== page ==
10 February 2022
It is my pleasure to address the open session of the Annual General Meeting of the Association of Cyprus International Financial Firms (ACIFF) today and present the current situation of the Cyprus and European banking sectors as well as the challenges ahead. I will also try to shed some light on the trends and developments in the banking industry.
Let me start with an update on the Cyprus banking sector. We are now almost a decade after the peak of the Financial Crisis in Cyprus and looking at our banks’ key financials, we observe a significant balance sheet derisking and an improvement in their loss absorption capacity. This is despite the shocks caused by the on-going pandemic. Specifically, the capital position of our banks, measured through the common equity tier 1 ratio rose from 14,2% at the end of 2014 to 17,2% at the end of September 2021. This is well above the EU average of 15,7%. In addition, during the same period a noteworthy clean - up from non-performing loans has taken place, where troubled loans in the banking sector have been reduced from 28,3bln euros in 2014 to 4,3bln euros in October 2021. Nonetheless, the NPL ratio in the Cyprus banking sector is still high, ca. 15,2% as at October 2021. Although this has been drastically reduced from the peak of 48% back in 2014, it is still well above the EU average of 2,1%. Therefore the efforts for further deleveraging must be continued.
The liquidity position has also improved. The level of deposits is currently at the highest level ever recorded since 2014, amounting to 51,5b Euros with the reliance on domestic depositors climbing to 82% as opposed to 70% in 2014. This adds to the resilience of the deposits base since these depositors are associated with a more predictable and stable behaviour. The Liquidity Coverage Ratio, indicating the availability of liquid funds against deposit outflows over a 30 day stressed period, stood at the level of 313% in December 2021 which is more than 3 times higher than the minimum requirement of 100%, placing Cyprus amongst the most liquid banking sectors in the Union, where the average LCR amounts to 175%.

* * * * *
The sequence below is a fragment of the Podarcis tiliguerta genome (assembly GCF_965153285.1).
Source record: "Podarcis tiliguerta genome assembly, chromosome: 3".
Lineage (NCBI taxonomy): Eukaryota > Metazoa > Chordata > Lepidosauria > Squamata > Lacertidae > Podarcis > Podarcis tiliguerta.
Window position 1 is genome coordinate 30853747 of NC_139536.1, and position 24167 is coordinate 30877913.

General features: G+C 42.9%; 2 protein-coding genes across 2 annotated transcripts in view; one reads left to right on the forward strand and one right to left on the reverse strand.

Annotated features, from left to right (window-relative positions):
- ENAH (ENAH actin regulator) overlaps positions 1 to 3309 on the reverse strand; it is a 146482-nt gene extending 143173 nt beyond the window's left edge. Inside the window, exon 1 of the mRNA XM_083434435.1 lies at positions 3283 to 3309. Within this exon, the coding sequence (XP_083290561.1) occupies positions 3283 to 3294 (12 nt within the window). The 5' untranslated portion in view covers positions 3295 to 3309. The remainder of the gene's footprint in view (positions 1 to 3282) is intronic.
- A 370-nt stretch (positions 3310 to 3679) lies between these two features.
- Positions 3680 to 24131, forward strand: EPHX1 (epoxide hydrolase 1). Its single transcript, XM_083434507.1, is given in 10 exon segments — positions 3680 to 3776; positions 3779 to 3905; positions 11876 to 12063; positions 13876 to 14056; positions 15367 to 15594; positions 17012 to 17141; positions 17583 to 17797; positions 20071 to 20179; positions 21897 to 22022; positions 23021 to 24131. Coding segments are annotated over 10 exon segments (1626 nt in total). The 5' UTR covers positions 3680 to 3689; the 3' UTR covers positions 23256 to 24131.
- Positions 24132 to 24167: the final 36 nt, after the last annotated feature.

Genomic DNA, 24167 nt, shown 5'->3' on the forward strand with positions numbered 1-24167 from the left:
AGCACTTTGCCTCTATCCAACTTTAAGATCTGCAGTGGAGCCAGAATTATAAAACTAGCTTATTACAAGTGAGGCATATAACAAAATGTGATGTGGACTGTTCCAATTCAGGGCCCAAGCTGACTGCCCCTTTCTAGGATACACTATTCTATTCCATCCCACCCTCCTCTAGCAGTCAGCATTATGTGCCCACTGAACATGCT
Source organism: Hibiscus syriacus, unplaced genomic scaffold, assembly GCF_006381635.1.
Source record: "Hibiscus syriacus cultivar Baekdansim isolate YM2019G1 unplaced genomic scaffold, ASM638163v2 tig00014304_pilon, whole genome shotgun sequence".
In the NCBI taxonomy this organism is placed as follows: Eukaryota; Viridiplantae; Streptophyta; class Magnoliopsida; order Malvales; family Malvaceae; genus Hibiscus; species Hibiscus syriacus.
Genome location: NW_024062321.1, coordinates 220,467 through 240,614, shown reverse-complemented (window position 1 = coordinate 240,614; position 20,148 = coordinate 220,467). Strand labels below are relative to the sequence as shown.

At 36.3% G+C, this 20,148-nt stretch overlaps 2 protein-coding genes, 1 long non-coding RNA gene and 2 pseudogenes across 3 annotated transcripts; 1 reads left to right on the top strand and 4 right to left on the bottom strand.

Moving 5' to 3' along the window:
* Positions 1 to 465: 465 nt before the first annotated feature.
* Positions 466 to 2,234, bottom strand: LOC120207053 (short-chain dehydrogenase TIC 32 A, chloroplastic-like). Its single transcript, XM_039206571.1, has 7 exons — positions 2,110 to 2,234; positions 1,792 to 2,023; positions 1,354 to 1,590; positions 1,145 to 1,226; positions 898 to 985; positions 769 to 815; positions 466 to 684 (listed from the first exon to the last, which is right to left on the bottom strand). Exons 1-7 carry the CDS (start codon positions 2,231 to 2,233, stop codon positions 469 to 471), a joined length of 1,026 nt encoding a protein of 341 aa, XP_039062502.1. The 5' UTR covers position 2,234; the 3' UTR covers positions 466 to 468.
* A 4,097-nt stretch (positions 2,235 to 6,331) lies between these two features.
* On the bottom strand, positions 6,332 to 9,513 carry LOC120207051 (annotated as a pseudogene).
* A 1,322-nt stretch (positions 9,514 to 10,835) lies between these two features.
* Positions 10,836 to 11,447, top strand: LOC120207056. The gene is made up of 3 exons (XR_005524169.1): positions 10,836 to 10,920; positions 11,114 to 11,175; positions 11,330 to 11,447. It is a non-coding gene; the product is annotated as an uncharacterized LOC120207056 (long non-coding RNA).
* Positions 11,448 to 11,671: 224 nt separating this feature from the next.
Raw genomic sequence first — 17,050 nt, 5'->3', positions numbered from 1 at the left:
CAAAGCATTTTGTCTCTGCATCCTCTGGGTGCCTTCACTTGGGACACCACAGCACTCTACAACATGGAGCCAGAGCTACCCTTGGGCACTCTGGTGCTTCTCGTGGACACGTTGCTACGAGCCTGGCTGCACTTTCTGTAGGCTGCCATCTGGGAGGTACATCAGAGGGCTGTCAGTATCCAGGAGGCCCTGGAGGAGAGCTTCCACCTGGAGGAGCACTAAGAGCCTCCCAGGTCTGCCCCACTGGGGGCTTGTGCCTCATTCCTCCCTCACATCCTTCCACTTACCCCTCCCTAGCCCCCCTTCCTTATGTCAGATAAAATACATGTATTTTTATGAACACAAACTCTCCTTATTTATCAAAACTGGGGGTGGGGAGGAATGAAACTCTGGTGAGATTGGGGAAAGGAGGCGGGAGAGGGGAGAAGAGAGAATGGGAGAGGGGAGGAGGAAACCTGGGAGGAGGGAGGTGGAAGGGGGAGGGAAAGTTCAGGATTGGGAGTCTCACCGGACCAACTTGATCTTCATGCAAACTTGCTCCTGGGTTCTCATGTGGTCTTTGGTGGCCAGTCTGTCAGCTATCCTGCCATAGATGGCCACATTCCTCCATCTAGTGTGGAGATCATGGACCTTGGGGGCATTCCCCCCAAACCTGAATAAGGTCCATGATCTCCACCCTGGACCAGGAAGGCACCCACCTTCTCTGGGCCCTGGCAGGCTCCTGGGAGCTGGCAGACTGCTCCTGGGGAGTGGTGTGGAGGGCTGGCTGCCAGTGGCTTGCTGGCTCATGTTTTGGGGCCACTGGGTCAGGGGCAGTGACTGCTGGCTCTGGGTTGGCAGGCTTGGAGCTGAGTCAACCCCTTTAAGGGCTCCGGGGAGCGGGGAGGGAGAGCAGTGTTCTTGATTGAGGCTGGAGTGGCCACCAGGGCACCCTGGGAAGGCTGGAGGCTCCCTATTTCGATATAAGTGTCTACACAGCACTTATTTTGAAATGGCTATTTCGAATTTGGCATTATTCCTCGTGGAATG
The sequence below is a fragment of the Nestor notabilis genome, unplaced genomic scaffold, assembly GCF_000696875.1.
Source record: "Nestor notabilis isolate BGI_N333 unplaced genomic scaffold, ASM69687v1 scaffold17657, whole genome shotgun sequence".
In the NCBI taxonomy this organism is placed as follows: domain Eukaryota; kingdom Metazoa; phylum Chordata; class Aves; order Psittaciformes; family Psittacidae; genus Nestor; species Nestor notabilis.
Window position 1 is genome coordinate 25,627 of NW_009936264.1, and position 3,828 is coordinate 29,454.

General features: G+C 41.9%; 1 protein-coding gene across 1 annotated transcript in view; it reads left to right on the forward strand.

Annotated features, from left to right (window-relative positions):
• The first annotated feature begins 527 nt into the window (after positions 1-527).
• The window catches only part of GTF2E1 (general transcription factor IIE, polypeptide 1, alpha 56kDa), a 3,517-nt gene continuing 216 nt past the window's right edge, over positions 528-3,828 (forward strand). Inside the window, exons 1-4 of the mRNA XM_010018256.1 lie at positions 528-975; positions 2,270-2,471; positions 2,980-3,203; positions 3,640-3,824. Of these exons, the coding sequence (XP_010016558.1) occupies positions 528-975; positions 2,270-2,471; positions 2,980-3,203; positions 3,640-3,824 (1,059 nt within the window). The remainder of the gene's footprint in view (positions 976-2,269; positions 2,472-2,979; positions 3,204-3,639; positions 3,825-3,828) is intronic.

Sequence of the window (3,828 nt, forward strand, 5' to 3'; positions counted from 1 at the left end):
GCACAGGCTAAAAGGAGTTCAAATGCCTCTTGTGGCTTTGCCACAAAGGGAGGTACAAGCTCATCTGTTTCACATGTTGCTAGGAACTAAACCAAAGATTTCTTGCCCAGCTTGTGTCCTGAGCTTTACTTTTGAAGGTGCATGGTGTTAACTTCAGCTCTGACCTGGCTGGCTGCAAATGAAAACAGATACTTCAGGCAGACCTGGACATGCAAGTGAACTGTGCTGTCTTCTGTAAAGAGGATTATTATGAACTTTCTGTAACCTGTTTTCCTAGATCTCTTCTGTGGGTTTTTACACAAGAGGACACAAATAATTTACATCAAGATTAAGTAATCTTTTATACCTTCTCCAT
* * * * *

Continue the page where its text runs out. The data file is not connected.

At the European level, including Cyprus of course, the banking sector faces a number of challenges. The profitability prospects of banking both in Cyprus as well as across the EU remain challenging.
But why is profitability an area of interest for regulators? A sustainably profitable banking sector is necessary to build buffers to absorb unexpected losses, like the ones we have seen recently due to the pandemic. It also enhances further the ability to provide viable lending to businesses and households alike, contributing to the efficient functioning of the real economy.
Under this light, banks’ profitability is high on the agenda from a regulatory perspective. The level of Return on Equity of European Banks is shy on their cost of capital and below the respective level of other jurisdictions, like banks in the United States. A low Return on Equity compared to the Cost of Capital is a European structural issue and raises the need for formulating appropriate action plans, both by regulators and banks alike. If we want these actions to have an impact, we must first understand the factors that drive this weak performance.
Overcapacity of the banking sector is a dominant factor. According to most indicators there are too many banks in Europe relative to the size of the market. This implies that there is significant scope to benefit from consolidation without exacerbating the problem of “too big to fail” through the creation of mega banks. Moreover, the Banking Union which has ended a prolonged supervisory divergence enhances the capability of reaping these benefits in a more efficient manner.
Credit risk is inherent in banking and is considered a major challenge for the European banking sector. For countries that have a high level of legacy non-performing loans like Cyprus, this risk requires particular attention, despite the tangible improvement achieved in the last years. A weaker than expected economic environment may result in deterioration of asset quality. It is therefore important for our banks to continue the enhancement of the quality of the asset side of their balance sheets, bridging the gap with our European peers.
European Banks are also facing emerging risks beyond the traditional business model risks I just mentioned.
I will focus on the three I consider as the most prominent ones.